A business operator engaged in garbage collection and treatment in the Kanto region issued a sigh of relief. The plastic waste in his garbage collection station has piled up into mountains, up to 5 meters, far exceeding the dangerous level of the storage standards stipulated by the waste disposal law.
"Global" magazine reporter / Yang Ting (from Tokyo)
All countries in the world are facing serious risks of plastic pollution. Japan, which is known for its waste sorting and recycling of plastics, is no exception.
According to Japanese media reports, all parts of Japan are now full of plastic waste. An important reason is that the former export destinations of used plastics were mainly imported. "Yomiuri Shimbun" reported that a business operator engaged in garbage collection and treatment in the Kanto region issued a sorrow, and the plastic garbage in his garbage collection station has piled up into mountains, up to 5 meters, far exceeding the waste disposal law. The hazard level of the custody standard.
At the G7 summit held not long ago, the Japanese government refused to sign the "Marine Plastics Charter" proposed by the European Union and was widely criticized by public opinion at home and abroad.
How will Japan get out of the plastic dilemma?
July 16 is Japan's "Ocean Day." On the same day, two news stories were brought up by many Japanese mainstream media.
One was in February this year, when a dead whale was rushed to the coast of Spain. After dissection, 47 kinds of garbage and fishing nets such as plastic bags, plastic bottles and umbrellas weighing 29 kg were found in the body. It is the cause of death of this whale because it cannot be eaten because of garbage accumulation.
The other is the findings of the research team at the National University of Ireland. They found that in the depths of 300 to 600 meters below the Atlantic Ocean far from the land, 70% of deep sea fish have plastic fine particles. These fish, including tuna, dolphins, etc., will also affect the birds and humans that feed on them through the food chain.
Following these two news is some shocking data.
As early as the second half of the 1990s, the “Pacific Garbage Belt” drifting in the Pacific Ocean was found to be about four times the size of Japan.
The 2016 World Economic Forum Annual Conference report shows that at least 8 million tons of plastic waste flows to the ocean every year. The amount of garbage floating on the ocean has exceeded 150 million tons, and it is expected to exceed the total weight of marine fish by 2050.
According to the report of the United Nations Environment Program, according to the amount of plastic waste discarded per capita (2015), the United States ranks first with 45 kg, and Japan has 32 kg, ranking second; so far, about 9 billion tons of plastic products manufactured in the world. Only 9% are recycled...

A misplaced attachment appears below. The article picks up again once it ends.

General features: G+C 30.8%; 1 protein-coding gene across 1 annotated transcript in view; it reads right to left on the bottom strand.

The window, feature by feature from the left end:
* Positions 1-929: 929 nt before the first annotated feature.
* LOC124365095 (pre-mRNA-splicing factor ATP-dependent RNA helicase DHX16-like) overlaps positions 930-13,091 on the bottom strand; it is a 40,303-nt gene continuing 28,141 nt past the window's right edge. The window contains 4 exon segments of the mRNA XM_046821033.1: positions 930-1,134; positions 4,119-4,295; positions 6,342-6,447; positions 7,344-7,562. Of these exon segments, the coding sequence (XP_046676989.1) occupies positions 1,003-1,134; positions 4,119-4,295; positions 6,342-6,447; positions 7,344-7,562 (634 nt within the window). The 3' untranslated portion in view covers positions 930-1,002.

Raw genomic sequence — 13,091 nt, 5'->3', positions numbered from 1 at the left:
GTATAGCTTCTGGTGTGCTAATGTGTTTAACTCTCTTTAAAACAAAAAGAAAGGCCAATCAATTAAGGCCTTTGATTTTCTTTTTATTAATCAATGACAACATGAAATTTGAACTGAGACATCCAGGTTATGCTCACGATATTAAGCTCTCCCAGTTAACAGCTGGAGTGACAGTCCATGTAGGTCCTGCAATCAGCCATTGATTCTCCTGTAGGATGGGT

Status and issues
According to data from the Japanese Ministry of the Environment, 60% of Japan's plastic waste is recycled, and the rest are burned or landfilled as combustibles and incombustibles. The part that is recycled is mainly beverage plastic bottles and food packaging, which is called “container and packaging resource garbage”.
According to the "Container Packaging Recycling Law", which was fully implemented in Japan in 2000, each local government separately collects the above-mentioned garbage, and then reuses it to make other plastic products. However, it is worth noting that 60% of the plastic waste that is recycled and reused is not recycled in Japan but exported to developing countries.
The premise of recycling is classification. Beverage plastic bottles, food packaging, and other "containers and packaging" type of garbage are marked with "PET" surrounded by triangles, which need to be washed and reduced in size, and placed on the specified date, waiting for recycling. At the same time, general plastic products, such as plastic toys, disposable plastic cups, toothbrushes, etc., as well as large plastic boxes, are not included in the recycling range.
On the garbage collection websites of various local governments in Japan, there are also guidelines for people to wash and reduce the volume of “containers and packaging”. For example, plastic bottles should be separated from plastic wrappers, caps and bottles. The bottles should be washed and gently flattened, and the wrappers, bottles and caps should be placed separately. In addition, there are clear requirements for the “container and packaging” garbage bags. For example, the garbage bags should be transparent, not double-folded, etc., as well as bags for the sale of plastic container garbage.
According to the Ministry of the Environment, the above-mentioned “container and packaging” garbage accounts for 60% of Japanese household plastic waste. For other plastic waste, the Ministry of the Environment of Japan is further exploring the possibility of its reuse. It is planned to develop a comprehensive strategy for reducing disposable plastic products and recycling, “Plastic Resource Recycling Strategy” by 2019. The contents include: reducing the use of disposable containers; thoroughly recycling and reusing used plastics; strengthening the development of plant-based bioplastics and transforming the production of plastics based on fossil fuels.
The plastic waste newly added to be recycled includes: toys, stationery, groceries, CDs, video tapes, plastic cups, print cartridges, and so on. For the recycling of the above-mentioned plastic waste, the same community sharding and recycling mode as conventional garbage has not been adopted. Instead, the Ministry of the Environment of Japan cooperates with enterprises and commercial facilities to set up recycling bins in shopping malls, supermarkets, and retail stores.
Such a recycling bin was set up in a glasses store in Musashino, Tokyo. Shop manager Ito said that the store has been equipped with old glasses recycling bins since 2013. Some customers have taken six pairs of old glasses at a time. There are also plastic products that customers can't afford to throw away, and ask if they can be recycled. According to the statistics of the Ministry of the Environment, in the above-mentioned recycling site as a test, the store has the largest amount of recycling.